Turbolinks: Two Add-ons That Make It More Magical

Posted 15 days ago by @jessethanley


(If you're not sure what Turbolinks is, read the Github repo to get up to speed β€” it's not just for Ruby on Rails projects too, I've implemented it on Shopify, my WordPress affiliate sites and a few Laravel projects).

For the longest time, there has been a meme in the Ruby on Rails community that goes:

"What's the first thing you do when you start a fresh Rails app?"

"Uninstall Turbolinks".


And whilst in the beginning, I did exactly that, I now find myself realising that it was short sighted and, frankly, childish.

When you commit to ideas behind Turbolinks, you realise that it's perhaps one of the most liberating Javascript libraries for people building apps on the web and is nothing short of magic. 

Using it, I've been able to pull off some really interesting interactions in my products (primarily developing Bento) that I would have thought would only have been possible if I'd been building an SPA (single page application) using Vue, Angular or React. 

When I've demoed it to others, I've often been asked what JS framework I've been using and many have been shocked to hear it's just Rails w/ some Turbolinks sprinkled on it. 

In this post, I want to include two minor tweaks that we've added to Turbolinks to make it even better.

First, let's improve how to reload a page with Turbolinks.

One of the magical things about Turbolinks is that when you run refresh the page with, say "Turbolinks.visit(location.toString());", it will just replace your current screen's <body></body> tags with new HTML from the refresh.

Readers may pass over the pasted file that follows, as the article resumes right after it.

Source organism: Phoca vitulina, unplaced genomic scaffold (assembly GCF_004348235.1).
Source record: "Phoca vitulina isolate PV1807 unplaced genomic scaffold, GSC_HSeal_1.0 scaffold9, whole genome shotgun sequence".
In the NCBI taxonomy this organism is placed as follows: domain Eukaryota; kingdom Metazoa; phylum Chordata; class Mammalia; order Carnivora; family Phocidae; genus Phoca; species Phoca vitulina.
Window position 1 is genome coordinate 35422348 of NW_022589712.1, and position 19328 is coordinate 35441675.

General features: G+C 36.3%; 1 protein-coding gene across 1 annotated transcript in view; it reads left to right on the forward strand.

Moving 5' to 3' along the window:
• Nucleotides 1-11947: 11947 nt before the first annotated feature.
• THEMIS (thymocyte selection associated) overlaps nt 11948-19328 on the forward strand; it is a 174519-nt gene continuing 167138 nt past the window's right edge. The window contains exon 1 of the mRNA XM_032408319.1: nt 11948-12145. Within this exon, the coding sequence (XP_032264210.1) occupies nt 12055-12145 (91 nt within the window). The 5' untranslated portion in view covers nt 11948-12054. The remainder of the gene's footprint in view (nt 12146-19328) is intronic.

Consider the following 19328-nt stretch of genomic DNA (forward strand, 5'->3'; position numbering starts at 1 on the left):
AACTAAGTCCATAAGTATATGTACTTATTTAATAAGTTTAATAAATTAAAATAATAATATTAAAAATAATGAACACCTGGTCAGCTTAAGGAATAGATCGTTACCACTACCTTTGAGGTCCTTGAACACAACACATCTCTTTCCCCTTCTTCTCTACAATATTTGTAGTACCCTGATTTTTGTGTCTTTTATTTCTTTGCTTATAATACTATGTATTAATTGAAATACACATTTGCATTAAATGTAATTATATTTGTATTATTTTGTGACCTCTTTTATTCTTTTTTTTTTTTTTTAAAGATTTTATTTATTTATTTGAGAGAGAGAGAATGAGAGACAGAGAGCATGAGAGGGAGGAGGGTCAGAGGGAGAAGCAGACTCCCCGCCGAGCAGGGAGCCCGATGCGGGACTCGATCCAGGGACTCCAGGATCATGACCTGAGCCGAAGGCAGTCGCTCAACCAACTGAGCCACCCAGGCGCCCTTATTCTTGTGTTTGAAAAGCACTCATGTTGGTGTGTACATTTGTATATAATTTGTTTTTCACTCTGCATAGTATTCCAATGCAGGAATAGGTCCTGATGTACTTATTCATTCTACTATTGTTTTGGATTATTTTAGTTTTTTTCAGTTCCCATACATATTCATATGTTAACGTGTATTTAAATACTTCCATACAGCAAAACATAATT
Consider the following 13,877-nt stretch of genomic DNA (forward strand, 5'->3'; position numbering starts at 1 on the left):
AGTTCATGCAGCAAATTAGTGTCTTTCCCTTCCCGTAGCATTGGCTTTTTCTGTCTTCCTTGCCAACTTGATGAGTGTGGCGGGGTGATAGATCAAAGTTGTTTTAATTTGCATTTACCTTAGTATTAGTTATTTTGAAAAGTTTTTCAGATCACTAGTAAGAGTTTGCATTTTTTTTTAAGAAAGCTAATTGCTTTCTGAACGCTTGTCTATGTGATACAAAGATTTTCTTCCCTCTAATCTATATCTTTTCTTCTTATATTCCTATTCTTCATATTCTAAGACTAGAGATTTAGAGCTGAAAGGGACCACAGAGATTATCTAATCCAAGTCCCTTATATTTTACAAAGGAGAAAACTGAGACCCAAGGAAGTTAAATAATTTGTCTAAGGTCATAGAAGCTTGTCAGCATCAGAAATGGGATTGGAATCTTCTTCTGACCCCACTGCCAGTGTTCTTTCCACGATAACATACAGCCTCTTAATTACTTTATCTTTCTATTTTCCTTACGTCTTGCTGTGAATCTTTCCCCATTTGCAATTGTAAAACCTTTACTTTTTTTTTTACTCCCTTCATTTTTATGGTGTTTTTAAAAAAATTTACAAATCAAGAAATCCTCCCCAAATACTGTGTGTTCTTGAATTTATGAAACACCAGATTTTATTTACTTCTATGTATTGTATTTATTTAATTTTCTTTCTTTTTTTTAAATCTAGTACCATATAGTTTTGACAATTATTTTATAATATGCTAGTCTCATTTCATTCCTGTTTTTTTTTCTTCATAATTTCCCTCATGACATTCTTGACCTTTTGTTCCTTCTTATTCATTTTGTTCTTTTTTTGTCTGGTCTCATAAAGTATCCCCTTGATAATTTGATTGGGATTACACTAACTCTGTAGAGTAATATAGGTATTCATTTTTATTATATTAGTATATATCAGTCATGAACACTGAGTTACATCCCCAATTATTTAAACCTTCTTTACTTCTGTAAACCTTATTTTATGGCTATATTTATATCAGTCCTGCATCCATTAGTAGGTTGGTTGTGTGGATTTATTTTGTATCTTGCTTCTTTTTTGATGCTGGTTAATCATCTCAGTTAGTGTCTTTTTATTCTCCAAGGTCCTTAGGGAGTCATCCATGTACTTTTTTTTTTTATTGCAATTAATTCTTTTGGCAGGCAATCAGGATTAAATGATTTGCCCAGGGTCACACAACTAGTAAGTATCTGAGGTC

Net effect being new content, without any flickering!

The problem that people run into is that by default it doesn't store scroll position, so the user will jump to the top of the page when you fire it off. 

Not the nicest experience.

So, this snippet below stores the scroll position, reloads the page, and the user will just see the load bar up top. 

;(function () {
  var scrollPosition

  document.addEventListener('turbolinks:load', function () {
    if (scrollPosition) {
      window.scrollTo.apply(window, scrollPosition)
      scrollPosition = null
    }
  }, false)

  Turbolinks.reload = function () {
    scrollPosition = [window.scrollX, window.scrollY]
    Turbolinks.visit(window.location, { action: 'replace' })
  };
})();
Best used on a page with tables, data that updates regularly or reporting screens. For Bento, we refresh the "Live Events" page every 5 seconds. People think it's live, but really, it's just firing off Turbolinks.reload()!

The second script is perhaps my favourite snippet I include in all my projects (grab it here β€” too long to include in this post).

For the most part, despite huge increases in both bandwidth, hardware and speed, websites don’t get much faster after you hit a certain scale.

We've learned this the hard way with Bento serving millions of requests per month.

What becomes the biggest problem is latency which is much harder to optimize for. It's the bottleneck of most websites aggressively optimising for speed.

Luckily for us, this post is focusing on delivering content and not Javascript code like Bento and we have Turbolinks to help.

The code above, turbolinks_prefetch.coffee, attempts to resolve this problem by loading pages in-between the difference of someone hovering over a link and actually clicking the link.

You'd be shocked how much time actually passes between that. 

From all the tests I've run on my sites, it's a good 200 - 500ms. 

That's enough to load a full page! 

After adding it, you'll notice pages will load a good factor faster than they were previously because they're now readily available in your cache after they've been hovered over.

It operates very similarly to Instantclick.io but not as delightful as the solution I've covered above. 

Anyway, hope you guys enjoyed this quick piece. If you had any questions, just ask on Twitter. Here to help!